Phoneme-to-viseme mappings: the good, the bad, and the ugly

Bear, Helen L. and Harvey, Richard ORCID: (2017) Phoneme-to-viseme mappings: the good, the bad, and the ugly. Speech Communication, 95. pp. 40-67. ISSN 0167-6393

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Visemes are the visual equivalent of phonemes. Although not precisely defined, a working definition of a viseme is “a set of phonemes which have identical appearance on the lips”. Therefore a phoneme falls into one viseme class but a viseme may represent many phonemes: a many to one mapping. This mapping introduces ambiguity between phonemes when using viseme classifiers. Not only is this ambiguity damaging to the performance of audio-visual classifiers operating on real expressive speech, there is also considerable choice between possible mappings. In this paper we explore the issue of this choice of viseme-to-phoneme map. We show that there is definite difference in performance between viseme-to-phoneme mappings and explore why some maps appear to work better than others. We also devise a new algorithm for constructing phoneme-to-viseme mappings from labeled speech data. These new visemes, ‘Bear’ visemes, are shown to perform better than previously known units.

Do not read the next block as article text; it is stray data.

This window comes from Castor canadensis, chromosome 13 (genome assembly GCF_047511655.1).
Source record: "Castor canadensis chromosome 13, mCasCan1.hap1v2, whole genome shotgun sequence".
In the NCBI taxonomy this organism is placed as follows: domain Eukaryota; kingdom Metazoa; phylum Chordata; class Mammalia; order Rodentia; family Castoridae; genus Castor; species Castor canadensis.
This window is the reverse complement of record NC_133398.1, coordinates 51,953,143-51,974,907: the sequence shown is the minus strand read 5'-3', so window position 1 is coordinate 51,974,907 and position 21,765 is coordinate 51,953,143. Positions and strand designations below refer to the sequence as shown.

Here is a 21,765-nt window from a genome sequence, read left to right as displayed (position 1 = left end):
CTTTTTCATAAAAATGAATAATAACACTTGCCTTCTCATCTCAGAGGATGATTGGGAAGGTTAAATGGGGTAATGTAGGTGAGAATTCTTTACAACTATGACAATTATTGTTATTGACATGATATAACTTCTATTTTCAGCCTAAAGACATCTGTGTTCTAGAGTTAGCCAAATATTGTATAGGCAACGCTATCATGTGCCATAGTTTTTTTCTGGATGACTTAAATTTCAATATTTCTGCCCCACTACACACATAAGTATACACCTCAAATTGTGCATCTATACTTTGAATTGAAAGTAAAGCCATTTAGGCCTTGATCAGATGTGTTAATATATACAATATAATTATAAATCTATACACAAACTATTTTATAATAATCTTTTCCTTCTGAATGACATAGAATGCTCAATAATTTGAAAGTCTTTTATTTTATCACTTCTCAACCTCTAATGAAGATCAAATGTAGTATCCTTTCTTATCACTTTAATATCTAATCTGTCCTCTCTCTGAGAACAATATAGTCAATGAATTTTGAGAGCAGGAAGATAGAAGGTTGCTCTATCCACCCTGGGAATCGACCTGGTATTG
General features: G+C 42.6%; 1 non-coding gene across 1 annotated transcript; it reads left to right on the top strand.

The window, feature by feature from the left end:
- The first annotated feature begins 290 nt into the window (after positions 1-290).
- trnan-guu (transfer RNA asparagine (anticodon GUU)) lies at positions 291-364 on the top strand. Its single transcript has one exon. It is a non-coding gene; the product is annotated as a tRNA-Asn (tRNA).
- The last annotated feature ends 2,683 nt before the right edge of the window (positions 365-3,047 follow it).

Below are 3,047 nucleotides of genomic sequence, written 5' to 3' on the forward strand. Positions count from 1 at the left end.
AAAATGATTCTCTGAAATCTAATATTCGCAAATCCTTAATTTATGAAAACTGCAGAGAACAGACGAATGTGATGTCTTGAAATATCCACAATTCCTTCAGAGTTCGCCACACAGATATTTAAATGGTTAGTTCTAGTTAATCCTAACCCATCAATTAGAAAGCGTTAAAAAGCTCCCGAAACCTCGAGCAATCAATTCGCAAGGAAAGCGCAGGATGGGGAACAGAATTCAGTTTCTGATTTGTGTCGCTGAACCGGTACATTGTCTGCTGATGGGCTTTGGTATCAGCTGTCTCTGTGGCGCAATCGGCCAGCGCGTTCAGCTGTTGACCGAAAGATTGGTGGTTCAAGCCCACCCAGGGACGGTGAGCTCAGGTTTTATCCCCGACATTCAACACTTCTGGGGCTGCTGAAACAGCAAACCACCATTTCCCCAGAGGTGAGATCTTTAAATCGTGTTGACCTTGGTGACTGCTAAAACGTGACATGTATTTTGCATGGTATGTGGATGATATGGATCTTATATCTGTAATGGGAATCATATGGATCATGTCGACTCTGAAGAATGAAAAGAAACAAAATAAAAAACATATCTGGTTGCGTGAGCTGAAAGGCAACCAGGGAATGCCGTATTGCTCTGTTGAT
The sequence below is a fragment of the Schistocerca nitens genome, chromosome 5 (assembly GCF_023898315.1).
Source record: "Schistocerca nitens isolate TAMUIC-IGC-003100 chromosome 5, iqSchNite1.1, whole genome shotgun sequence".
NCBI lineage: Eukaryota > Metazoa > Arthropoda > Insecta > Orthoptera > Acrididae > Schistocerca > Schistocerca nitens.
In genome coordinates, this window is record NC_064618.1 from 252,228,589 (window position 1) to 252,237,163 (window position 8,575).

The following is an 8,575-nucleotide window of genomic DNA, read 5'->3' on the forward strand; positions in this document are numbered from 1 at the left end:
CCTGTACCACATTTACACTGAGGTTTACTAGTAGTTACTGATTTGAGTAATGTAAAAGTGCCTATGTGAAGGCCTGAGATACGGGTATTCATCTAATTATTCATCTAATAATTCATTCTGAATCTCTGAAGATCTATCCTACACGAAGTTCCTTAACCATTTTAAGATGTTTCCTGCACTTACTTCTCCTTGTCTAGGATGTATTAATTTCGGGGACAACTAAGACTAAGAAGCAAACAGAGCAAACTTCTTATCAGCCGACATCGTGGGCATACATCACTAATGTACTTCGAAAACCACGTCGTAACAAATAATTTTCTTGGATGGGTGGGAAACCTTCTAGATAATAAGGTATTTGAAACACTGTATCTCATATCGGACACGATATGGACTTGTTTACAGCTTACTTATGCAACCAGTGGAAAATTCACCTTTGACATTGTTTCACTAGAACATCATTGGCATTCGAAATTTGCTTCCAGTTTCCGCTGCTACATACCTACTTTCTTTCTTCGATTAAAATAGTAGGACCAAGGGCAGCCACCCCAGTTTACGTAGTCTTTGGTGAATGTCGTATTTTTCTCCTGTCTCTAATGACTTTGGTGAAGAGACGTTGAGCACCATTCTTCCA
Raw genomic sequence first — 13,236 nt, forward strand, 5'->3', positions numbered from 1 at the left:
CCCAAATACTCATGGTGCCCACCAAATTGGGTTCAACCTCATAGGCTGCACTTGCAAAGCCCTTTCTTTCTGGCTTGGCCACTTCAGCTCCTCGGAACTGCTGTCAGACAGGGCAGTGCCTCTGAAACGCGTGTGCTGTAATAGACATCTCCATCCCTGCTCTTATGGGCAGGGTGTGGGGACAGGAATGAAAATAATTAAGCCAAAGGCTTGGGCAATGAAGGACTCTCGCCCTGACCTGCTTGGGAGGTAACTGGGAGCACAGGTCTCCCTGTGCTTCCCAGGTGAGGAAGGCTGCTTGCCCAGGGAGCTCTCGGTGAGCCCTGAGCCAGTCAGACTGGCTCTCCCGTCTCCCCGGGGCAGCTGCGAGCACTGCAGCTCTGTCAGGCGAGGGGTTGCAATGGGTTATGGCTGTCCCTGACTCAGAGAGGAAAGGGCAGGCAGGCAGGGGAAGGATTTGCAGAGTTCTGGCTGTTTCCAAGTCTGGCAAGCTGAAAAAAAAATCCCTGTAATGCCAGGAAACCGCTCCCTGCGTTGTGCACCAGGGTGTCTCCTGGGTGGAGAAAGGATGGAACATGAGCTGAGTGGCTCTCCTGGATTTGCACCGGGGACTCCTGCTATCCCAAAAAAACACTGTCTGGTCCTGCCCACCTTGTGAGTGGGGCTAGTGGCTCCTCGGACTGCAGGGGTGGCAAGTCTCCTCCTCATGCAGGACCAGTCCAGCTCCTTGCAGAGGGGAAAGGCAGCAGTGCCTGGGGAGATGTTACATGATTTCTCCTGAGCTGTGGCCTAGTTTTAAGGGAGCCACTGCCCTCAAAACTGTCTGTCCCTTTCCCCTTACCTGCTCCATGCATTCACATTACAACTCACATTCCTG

Item Type: Article
Uncontrolled Keywords: lipreading,speaker-dependent,viseme,phoneme,resolution,speech recognition,classification,visual speech,visual units
Faculty \ School: Faculty of Science > School of Computing Sciences
UEA Research Groups: Faculty of Science > Research Groups > Interactive Graphics and Audio
Faculty of Science > Research Groups > Smart Emerging Technologies
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Depositing User: Pure Connector
Date Deposited: 05 Aug 2017 05:06
Last Modified: 19 Apr 2023 22:32
DOI: 10.1016/j.specom.2017.07.001


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